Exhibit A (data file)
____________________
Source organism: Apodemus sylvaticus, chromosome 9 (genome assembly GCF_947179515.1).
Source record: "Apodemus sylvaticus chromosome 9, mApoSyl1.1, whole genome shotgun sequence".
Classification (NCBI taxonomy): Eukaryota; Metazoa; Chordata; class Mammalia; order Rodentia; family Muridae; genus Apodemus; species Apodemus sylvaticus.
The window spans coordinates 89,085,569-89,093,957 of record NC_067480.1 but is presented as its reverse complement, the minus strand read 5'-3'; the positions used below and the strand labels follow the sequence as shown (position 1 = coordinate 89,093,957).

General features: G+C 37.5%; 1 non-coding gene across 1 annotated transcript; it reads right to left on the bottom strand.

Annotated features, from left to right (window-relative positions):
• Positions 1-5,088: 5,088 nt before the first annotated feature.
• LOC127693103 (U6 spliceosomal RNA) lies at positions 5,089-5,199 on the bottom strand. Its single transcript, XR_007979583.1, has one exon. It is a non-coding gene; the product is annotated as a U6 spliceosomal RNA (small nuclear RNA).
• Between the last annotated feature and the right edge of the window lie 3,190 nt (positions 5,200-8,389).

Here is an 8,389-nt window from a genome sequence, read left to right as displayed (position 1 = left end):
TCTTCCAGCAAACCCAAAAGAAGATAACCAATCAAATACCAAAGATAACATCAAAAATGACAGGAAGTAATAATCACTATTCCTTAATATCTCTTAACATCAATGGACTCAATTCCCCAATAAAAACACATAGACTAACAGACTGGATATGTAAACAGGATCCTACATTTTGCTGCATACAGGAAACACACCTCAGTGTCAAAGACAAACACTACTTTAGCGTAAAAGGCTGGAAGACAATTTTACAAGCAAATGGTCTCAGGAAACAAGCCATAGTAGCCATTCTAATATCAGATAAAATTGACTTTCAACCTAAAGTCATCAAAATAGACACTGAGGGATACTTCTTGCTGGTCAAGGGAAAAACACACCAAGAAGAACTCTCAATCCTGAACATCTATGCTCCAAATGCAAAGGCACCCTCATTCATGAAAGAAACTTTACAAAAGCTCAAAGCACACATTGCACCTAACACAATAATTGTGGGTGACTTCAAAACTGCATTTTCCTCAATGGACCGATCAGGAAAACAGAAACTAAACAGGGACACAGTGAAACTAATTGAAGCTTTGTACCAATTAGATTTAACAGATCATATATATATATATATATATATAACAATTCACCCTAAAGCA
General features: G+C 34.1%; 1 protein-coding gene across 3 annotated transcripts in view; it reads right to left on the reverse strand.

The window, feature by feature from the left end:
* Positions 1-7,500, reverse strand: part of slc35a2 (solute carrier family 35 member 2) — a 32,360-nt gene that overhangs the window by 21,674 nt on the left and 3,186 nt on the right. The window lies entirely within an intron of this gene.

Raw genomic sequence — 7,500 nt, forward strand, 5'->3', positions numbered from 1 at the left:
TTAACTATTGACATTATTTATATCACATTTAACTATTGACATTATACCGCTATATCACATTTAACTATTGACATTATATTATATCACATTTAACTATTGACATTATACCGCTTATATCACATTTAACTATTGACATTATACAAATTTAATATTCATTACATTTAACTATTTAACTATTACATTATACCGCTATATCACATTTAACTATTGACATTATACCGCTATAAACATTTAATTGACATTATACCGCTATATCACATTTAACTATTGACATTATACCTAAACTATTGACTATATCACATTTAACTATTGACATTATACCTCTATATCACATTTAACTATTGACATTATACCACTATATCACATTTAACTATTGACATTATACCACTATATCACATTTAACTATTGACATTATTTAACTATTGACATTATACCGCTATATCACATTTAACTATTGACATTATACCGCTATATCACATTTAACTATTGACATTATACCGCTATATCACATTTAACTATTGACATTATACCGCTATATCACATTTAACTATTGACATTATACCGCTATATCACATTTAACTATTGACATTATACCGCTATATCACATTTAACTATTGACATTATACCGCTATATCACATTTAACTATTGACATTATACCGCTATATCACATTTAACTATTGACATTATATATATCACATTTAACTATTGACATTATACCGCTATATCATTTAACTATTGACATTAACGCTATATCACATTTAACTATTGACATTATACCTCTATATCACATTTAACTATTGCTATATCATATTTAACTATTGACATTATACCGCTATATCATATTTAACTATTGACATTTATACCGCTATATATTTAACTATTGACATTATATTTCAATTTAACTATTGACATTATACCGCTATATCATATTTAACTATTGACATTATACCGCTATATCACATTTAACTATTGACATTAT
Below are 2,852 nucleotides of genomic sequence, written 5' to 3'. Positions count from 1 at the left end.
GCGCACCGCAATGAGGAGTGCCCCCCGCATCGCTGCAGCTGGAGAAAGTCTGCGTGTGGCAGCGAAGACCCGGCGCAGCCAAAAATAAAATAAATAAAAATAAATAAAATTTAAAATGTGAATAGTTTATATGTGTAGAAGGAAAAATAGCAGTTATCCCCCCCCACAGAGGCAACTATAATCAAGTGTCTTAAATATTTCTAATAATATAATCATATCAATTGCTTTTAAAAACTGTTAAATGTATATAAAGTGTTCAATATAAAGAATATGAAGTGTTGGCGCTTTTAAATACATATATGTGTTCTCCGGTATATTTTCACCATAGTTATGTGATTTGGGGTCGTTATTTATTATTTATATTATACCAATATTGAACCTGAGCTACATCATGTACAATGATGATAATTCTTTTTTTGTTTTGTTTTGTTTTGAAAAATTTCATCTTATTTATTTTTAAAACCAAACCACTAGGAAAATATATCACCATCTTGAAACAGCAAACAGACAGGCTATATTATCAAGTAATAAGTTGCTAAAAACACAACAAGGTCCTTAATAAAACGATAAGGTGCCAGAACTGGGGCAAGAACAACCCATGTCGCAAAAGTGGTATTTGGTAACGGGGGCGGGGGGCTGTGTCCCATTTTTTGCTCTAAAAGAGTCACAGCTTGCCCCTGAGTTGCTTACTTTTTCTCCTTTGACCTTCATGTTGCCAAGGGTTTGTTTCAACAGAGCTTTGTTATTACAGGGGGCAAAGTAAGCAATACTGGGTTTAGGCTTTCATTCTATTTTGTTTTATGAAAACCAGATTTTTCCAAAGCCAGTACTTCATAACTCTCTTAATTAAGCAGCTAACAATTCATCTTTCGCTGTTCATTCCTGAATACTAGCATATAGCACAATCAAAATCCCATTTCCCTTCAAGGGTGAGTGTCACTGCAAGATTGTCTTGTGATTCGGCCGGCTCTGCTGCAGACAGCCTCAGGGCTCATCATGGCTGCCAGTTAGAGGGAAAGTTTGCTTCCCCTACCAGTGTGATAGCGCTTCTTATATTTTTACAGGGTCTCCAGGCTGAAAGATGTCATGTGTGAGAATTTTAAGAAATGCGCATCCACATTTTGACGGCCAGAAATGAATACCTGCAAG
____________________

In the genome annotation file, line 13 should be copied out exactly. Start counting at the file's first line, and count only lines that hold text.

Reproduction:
The window, feature by feature from the left end: